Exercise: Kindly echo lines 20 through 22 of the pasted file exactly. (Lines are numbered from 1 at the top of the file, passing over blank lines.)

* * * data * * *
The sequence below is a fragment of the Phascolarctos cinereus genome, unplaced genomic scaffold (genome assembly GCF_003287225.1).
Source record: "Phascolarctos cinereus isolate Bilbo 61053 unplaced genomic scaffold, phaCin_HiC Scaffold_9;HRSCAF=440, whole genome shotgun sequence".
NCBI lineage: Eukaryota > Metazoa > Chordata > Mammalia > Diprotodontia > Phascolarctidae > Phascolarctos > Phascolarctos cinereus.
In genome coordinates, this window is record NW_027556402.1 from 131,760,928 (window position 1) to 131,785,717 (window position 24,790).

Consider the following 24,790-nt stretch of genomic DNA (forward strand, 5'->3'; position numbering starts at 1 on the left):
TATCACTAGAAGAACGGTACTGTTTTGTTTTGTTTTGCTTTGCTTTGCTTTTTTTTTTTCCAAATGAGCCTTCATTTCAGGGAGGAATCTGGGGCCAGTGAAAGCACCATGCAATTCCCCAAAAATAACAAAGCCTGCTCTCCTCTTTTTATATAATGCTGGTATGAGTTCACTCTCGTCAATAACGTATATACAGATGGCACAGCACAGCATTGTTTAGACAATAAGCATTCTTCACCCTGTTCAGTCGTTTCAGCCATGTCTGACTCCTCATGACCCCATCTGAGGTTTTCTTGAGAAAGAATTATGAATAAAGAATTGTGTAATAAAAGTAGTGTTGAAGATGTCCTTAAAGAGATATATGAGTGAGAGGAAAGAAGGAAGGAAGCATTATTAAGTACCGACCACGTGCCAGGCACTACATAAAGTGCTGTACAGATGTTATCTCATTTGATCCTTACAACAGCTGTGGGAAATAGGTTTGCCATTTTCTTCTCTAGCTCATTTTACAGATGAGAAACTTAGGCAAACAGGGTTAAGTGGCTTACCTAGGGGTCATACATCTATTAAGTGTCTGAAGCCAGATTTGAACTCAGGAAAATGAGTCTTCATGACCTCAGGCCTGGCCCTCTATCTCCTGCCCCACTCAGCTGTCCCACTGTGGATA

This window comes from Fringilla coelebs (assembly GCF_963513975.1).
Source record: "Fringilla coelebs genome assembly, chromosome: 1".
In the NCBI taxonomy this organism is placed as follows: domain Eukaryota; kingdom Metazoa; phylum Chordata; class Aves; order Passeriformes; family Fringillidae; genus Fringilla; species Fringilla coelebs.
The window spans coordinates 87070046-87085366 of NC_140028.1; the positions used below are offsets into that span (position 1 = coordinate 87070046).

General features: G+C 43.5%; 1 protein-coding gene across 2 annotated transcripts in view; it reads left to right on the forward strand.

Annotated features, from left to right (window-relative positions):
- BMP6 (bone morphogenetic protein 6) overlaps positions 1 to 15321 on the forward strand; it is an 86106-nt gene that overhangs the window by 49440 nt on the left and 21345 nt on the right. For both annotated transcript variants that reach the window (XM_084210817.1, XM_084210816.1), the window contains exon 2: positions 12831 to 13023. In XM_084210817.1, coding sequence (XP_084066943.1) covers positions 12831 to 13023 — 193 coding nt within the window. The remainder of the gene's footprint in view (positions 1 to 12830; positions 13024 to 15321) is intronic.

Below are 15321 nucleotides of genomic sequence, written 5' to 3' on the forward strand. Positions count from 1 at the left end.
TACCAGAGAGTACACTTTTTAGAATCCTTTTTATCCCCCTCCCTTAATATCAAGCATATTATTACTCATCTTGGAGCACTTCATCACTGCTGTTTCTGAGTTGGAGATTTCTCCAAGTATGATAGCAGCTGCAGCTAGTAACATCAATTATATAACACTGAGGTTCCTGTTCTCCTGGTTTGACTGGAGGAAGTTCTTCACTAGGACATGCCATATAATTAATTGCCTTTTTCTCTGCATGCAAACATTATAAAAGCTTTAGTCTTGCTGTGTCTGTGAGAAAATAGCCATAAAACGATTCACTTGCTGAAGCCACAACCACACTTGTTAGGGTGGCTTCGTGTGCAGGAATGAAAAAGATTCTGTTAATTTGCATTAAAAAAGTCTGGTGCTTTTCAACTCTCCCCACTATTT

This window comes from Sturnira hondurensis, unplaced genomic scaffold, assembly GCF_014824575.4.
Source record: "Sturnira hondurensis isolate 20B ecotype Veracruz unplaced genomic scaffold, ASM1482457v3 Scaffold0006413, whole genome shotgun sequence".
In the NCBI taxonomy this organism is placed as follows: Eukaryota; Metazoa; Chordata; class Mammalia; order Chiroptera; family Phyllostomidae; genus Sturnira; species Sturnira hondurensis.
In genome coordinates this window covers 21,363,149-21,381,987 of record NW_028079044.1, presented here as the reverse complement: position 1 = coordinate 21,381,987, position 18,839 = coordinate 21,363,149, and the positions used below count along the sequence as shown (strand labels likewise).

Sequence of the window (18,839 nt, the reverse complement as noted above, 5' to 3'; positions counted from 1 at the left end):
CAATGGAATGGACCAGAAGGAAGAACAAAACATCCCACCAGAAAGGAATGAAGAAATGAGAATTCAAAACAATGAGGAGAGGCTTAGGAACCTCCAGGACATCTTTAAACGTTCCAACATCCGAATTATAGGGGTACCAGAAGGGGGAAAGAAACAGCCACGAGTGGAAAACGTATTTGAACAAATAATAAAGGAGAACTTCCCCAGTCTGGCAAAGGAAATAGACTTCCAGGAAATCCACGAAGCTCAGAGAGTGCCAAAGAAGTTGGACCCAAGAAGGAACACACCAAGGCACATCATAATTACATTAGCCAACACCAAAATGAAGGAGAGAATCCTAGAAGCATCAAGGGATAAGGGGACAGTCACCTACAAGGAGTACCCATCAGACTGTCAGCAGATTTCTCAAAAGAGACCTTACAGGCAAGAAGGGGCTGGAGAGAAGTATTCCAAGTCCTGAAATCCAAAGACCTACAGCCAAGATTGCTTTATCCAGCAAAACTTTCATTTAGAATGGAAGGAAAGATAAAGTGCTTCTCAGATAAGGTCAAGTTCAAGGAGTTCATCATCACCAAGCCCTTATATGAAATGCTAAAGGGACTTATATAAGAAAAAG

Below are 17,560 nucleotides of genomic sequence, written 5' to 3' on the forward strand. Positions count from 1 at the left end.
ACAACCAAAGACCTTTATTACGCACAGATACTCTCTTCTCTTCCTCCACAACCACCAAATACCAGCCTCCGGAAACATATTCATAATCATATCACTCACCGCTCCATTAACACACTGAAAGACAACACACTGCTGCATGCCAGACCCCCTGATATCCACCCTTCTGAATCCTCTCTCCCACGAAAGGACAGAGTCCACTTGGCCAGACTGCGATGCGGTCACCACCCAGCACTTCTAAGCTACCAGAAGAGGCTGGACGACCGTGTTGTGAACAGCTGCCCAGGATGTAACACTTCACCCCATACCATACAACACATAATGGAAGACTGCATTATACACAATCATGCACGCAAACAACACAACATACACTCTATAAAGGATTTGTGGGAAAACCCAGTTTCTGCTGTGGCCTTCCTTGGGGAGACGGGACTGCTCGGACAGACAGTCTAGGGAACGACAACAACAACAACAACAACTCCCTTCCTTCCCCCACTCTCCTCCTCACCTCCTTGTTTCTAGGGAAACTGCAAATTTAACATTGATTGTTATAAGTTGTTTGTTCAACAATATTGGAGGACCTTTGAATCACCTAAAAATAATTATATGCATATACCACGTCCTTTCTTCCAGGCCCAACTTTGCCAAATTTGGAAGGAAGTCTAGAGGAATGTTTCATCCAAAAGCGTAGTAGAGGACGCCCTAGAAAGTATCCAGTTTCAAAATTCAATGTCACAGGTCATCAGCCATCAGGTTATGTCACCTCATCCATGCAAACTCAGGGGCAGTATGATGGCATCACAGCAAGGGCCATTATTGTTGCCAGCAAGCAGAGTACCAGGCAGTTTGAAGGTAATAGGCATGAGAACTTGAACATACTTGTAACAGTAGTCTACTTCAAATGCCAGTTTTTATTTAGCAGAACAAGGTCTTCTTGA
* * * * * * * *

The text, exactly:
Sequence of the window (18,839 nt, the reverse complement as noted above, 5' to 3'; positions counted from 1 at the left end):
CAATGGAATGGACCAGAAGGAAGAACAAAACATCCCACCAGAAAGGAATGAAGAAATGAGAATTCAAAACAATGAGGAGAGGCTTAGGAACCTCCAGGACATCTTTAAACGTTCCAACATCCGAATTATAGGGGTACCAGAAGGGGGAAAGAAACAGCCACGAGTGGAAAACGTATTTGAACAAATAATAAAGGAGAACTTCCCCAGTCTGGCAAAGGAAATAGACTTCCAGGAAATCCACGAAGCTCAGAGAGTGCCAAAGAAGTTGGACCCAAGAAGGAACACACCAAGGCACATCATAATTACATTAGCCAACACCAAAATGAAGGAGAGAATCCTAGAAGCATCAAGGGATAAGGGGACAGTCACCTACAAGGAGTACCCATCAGACTGTCAGCAGATTTCTCAAAAGAGACCTTACAGGCAAGAAGGGGCTGGAGAGAAGTATTCCAAGTCCTGAAATCCAAAGACCTACAGCCAAGATTGCTTTATCCAGCAAAACTTTCATTTAGAATGGAAGGAAAGATAAAGTGCTTCTCAGATAAGGTCAAGTTCAAGGAGTTCATCATCACCAAGCCCTTATATGAAATGCTAAAGGGACTTATATAAGAAAAAG

Below are 17,560 nucleotides of genomic sequence, written 5' to 3' on the forward strand. Positions count from 1 at the left end.